I’m sure many have seen the recent news story of the Minnesota restaurant that started to charge and display on the receipt a new surcharge for the cost of the recently passed minimum wage increase. I have often wished that health insurers were required to itemize on their premium notices the new costs that are the result of the so-called Affordable Care Act (ACA). Though it may be difficult to actually calculate, it would be informative.
Proponents of the ACA argued that it would reduce health care costs and save families over a couple of thousand dollars per year. To the contrary, implementation of the ACA has done little to reduce health care costs. Granted with the subsidies some health consumers have seen some financial benefits, but where are the overall savings in health care costs?
That was one of my main reasons for opposition to this proposal that could only pass in the Congress by using some rarely used parliamentary procedure with absolutely no minority support. There is little in the ACA that will or has actually reduced health care costs. Instead it just provides subsidies to some, increases benefits thus increasing premium costs, and in many cases reduces consumer choices. And we wonder why the majority of the public still does not support this sweeping change?
I don’t know how anyone can deny that the rollout of the ACA has been anything but a disaster. Initially a failed Federal Exchange, many failed State-based Exchanges, and many delayed federal regulations to clarify the ACA have resulted in a system of confusion and frustration. Now we have two conflicting legal decisions on challenges to subsidies for those on the Federal Exchange. We will have to wait to see if the Supreme Court will take up this issue. If they rule that subsidies are not permitted for those getting coverage in the Federal Exchange (such as ND and 35 other states), will those in ND and those other states receiving subsidies in 2014 and 2015 have to pay back their subsidies? Add one more item to the list of confusions.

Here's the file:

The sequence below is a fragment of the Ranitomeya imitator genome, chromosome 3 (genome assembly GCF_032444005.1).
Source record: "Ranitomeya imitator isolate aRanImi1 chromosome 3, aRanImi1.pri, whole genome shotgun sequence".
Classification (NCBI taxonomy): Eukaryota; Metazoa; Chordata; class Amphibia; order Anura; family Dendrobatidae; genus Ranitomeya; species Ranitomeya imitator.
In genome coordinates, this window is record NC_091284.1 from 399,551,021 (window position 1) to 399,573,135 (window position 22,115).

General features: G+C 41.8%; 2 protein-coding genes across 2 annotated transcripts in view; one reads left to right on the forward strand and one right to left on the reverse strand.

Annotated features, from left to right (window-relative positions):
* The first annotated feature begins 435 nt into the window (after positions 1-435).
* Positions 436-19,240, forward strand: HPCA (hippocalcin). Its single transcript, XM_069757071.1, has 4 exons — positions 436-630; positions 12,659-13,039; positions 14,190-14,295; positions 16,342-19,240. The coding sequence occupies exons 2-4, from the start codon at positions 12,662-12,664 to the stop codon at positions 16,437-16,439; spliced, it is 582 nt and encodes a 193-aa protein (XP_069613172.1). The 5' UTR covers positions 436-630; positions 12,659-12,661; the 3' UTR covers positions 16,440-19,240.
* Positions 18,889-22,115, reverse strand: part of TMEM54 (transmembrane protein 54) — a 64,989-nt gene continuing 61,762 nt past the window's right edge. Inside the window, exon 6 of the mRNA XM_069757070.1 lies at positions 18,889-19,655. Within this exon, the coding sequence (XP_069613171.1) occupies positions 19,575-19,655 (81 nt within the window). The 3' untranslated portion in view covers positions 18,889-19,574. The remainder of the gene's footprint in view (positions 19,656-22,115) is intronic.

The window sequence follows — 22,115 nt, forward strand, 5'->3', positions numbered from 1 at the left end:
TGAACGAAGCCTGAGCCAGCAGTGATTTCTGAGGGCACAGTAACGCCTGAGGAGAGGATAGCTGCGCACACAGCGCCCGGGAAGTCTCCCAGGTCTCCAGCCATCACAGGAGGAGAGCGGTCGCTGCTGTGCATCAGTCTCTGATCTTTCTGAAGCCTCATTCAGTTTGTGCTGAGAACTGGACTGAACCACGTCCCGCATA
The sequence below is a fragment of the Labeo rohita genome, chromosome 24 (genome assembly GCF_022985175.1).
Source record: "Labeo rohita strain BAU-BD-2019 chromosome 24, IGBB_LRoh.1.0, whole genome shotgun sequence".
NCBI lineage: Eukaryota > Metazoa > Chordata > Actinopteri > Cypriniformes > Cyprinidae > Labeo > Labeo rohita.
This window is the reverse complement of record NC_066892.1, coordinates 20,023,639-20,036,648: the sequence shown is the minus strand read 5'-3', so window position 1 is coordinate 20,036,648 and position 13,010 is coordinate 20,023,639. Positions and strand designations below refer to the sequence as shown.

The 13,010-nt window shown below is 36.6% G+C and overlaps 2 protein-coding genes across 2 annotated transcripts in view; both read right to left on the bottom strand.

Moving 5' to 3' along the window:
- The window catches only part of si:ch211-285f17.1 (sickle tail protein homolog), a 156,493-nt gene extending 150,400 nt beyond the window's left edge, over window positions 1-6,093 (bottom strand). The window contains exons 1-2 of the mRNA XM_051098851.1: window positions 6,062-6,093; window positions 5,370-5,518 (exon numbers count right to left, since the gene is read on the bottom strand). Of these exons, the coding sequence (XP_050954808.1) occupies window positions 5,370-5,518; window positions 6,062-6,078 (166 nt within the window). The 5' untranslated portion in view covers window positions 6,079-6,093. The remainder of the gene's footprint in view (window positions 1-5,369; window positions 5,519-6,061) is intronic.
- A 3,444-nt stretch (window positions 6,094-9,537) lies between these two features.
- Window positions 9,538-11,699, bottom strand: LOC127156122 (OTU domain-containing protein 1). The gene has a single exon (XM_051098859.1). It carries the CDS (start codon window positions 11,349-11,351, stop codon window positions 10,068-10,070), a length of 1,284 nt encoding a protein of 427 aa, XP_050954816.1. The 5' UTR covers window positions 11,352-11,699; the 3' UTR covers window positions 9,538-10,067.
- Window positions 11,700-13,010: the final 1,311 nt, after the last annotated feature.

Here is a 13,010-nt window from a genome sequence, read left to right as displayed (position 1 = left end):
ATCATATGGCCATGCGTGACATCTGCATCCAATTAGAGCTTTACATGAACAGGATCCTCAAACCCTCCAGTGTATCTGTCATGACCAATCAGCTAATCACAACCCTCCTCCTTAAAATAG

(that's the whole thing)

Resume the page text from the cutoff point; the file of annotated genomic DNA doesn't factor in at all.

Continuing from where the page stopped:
North Dakotans had many more health insurance options available prior to the implementation of the ACA. Now only 3 insurers (Blue Cross Blue Shield of ND, Sanford Health Insurance, and Medica) offer insurance in the Exchange. Several other national insurers declined to enter the ND market. So what happened to consumer choice? This has been another negative consequence of the ACA.
Now I get back to affordability. We have not seen any evidence in ND of premium cost reductions. In fact, after discussions with many health insurance insiders they expect Exchange products in ND to again increase in the two digit percentage for 2015. I sincerely hope that
these insiders are wrong; however I suspect that they will be right.
The insurance industry is highly regulated to control health insurance premiums. These premiums are now regulated by both the State and the Federal government. But how are premiums used – to pay for services provided by medical providers, prescription drugs, and hospitals. And consumers drive those services. Not that I support additional regulatory authority, but who regulates what medical providers and the pharmaceutical industry charge for their services? Normally in a free market situation, competition controls costs. However in the medical field in a rural small populated state, competition is simply not realistic. Should we have two hospitals in the rural communities where the current hospital is most likely operating at a loss? What type of medical care do ND residents expect within our medical facilities? Should the entire myriad of medical services be available in each facility? If not, what are the minimum services that should be available?
No one can deny that we do have a health care system that needs improvement. Some components within the ACA are good and have public support. However, as a whole the ACA is not the answer. I am a strong state’s rights advocate and feel that North Dakotans could find their own solution that would work for the betterment of its citizens. In a follow up blog I will offer some ideas to consider. In the meantime, when you get your next premium notice for 2015 ask yourself – How much was this increase due to the “Affordable” Care Act which was promised to reduce health care costs?